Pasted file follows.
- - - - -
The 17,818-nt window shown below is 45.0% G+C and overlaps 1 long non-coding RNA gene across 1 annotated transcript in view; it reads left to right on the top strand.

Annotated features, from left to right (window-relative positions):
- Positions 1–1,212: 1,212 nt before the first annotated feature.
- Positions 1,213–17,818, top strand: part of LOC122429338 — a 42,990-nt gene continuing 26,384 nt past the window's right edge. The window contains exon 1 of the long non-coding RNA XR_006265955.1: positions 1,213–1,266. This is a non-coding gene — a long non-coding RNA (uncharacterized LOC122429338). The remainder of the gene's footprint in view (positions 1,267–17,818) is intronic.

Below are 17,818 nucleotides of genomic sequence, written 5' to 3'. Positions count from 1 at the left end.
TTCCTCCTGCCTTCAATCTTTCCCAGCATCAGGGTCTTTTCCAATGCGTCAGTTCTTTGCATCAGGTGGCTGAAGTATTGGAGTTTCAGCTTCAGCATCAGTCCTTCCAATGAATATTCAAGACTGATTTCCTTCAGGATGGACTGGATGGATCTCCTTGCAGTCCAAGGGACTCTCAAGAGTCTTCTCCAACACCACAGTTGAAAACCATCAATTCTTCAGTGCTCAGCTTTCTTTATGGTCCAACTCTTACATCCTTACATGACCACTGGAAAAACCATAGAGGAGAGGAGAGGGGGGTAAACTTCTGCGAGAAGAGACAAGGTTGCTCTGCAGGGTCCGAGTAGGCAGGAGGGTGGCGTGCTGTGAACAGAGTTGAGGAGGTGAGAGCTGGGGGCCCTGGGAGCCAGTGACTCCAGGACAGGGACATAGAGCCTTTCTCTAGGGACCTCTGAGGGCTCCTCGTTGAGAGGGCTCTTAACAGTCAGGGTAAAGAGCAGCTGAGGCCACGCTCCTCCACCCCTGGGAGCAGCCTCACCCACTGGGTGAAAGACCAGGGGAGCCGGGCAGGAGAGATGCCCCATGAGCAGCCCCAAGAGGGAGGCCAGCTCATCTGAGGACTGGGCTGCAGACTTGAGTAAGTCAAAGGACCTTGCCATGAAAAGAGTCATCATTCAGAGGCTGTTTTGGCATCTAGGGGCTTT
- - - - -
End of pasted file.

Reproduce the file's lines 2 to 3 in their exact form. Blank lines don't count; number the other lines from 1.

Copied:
Annotated features, from left to right (window-relative positions):
- Positions 1–1,212: 1,212 nt before the first annotated feature.